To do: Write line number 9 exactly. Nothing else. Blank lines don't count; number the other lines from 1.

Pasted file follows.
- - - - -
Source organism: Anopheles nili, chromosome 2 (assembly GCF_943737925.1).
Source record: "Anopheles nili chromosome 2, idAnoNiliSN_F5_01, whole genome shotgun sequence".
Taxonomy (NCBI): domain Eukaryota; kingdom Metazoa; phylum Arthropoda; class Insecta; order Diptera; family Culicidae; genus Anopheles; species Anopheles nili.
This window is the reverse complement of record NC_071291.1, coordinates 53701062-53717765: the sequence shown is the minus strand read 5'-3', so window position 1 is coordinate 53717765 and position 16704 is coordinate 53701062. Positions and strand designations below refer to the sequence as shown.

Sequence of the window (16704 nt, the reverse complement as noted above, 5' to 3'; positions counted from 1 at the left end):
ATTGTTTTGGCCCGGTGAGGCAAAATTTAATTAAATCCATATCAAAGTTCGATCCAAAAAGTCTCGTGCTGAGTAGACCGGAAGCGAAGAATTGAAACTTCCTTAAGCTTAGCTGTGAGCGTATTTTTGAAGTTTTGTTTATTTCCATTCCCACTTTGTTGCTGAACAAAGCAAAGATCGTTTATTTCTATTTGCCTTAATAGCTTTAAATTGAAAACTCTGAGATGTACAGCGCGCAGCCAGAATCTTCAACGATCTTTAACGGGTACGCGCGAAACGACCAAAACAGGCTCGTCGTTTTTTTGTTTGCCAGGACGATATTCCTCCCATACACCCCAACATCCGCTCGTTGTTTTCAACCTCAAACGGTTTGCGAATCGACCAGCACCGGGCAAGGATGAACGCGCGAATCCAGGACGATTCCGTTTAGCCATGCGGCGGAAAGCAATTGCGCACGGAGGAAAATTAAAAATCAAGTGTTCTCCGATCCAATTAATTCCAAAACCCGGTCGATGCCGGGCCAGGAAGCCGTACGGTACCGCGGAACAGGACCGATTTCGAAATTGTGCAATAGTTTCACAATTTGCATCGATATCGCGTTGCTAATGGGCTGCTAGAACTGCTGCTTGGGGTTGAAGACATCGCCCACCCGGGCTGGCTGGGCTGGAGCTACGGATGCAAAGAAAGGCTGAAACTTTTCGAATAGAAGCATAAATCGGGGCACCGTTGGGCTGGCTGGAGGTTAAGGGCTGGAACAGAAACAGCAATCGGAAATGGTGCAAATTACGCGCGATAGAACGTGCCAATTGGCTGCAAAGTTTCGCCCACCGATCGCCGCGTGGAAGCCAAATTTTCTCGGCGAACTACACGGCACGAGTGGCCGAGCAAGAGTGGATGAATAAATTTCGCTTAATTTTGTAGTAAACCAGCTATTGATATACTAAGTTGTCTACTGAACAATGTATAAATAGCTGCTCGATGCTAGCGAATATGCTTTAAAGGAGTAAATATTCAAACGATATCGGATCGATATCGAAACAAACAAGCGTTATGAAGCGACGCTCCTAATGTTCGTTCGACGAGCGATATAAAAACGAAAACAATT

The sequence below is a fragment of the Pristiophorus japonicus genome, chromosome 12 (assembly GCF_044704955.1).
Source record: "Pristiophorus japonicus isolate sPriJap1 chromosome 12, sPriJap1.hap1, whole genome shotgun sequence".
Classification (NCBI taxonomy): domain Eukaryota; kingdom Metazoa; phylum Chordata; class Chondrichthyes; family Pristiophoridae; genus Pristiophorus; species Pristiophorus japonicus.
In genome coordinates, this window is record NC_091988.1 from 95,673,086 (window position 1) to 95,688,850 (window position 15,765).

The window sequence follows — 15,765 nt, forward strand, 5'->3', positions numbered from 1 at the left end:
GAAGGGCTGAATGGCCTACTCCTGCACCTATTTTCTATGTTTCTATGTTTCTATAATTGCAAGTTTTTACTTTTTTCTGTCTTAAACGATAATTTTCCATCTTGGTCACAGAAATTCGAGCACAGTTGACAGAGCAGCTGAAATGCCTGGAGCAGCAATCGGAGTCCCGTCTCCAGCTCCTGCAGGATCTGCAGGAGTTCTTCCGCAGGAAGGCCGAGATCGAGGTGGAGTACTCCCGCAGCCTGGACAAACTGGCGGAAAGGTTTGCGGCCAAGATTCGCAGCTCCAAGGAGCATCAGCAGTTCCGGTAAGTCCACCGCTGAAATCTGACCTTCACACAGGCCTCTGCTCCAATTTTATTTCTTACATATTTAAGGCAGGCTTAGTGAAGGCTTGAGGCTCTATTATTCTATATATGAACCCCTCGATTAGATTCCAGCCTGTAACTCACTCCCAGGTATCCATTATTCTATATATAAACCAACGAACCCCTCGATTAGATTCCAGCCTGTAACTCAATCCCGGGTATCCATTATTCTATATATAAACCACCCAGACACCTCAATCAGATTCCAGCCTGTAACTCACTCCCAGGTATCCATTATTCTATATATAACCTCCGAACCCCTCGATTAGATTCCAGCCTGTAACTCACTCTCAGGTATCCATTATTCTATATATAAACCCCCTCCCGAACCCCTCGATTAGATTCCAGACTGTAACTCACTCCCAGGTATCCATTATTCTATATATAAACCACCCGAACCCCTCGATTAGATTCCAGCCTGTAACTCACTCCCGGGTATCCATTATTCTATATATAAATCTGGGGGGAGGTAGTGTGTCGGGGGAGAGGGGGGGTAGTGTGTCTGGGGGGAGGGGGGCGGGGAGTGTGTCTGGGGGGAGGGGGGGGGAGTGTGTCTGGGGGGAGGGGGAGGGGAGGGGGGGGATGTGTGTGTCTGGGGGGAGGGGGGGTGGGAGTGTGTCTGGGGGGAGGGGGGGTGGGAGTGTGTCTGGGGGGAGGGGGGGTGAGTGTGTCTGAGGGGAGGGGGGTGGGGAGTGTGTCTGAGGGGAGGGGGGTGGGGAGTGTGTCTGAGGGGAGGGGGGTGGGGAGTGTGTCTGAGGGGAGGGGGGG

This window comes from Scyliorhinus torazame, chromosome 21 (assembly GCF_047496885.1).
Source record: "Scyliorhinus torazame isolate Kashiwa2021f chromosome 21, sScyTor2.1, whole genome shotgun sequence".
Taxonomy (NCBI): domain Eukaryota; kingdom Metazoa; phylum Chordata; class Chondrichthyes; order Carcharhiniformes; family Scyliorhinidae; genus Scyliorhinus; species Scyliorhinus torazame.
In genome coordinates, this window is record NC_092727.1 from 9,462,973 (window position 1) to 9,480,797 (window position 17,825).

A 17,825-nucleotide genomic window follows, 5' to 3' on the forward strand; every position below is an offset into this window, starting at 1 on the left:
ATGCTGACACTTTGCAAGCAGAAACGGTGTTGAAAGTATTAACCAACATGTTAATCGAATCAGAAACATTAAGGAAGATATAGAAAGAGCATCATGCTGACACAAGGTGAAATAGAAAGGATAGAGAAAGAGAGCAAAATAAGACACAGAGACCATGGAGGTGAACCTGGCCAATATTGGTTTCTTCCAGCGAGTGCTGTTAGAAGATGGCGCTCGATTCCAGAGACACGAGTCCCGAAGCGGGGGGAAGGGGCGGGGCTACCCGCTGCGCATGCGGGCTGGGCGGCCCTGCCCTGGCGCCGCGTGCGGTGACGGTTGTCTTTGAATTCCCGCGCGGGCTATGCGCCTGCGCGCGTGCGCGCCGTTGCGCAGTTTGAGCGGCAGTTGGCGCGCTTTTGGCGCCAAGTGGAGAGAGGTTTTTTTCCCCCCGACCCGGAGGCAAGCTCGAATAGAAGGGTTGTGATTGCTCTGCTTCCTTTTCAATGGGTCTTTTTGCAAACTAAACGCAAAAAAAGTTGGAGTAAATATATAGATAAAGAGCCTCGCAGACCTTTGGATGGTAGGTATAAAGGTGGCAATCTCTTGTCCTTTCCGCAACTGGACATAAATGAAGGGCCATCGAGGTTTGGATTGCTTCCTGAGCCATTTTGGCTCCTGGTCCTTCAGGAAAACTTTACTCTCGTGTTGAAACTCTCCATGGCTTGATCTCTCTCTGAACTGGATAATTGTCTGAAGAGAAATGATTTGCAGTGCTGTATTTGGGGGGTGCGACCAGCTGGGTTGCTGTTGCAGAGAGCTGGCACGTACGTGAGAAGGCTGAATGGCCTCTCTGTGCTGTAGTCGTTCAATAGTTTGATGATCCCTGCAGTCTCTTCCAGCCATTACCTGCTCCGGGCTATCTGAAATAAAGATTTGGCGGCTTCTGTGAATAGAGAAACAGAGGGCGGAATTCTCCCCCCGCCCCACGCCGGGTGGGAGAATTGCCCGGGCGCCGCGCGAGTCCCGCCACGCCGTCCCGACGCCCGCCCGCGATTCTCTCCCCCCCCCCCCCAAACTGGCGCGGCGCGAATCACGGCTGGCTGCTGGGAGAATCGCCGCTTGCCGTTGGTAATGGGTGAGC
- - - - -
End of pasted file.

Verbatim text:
Classification (NCBI taxonomy): domain Eukaryota; kingdom Metazoa; phylum Chordata; class Chondrichthyes; family Pristiophoridae; genus Pristiophorus; species Pristiophorus japonicus.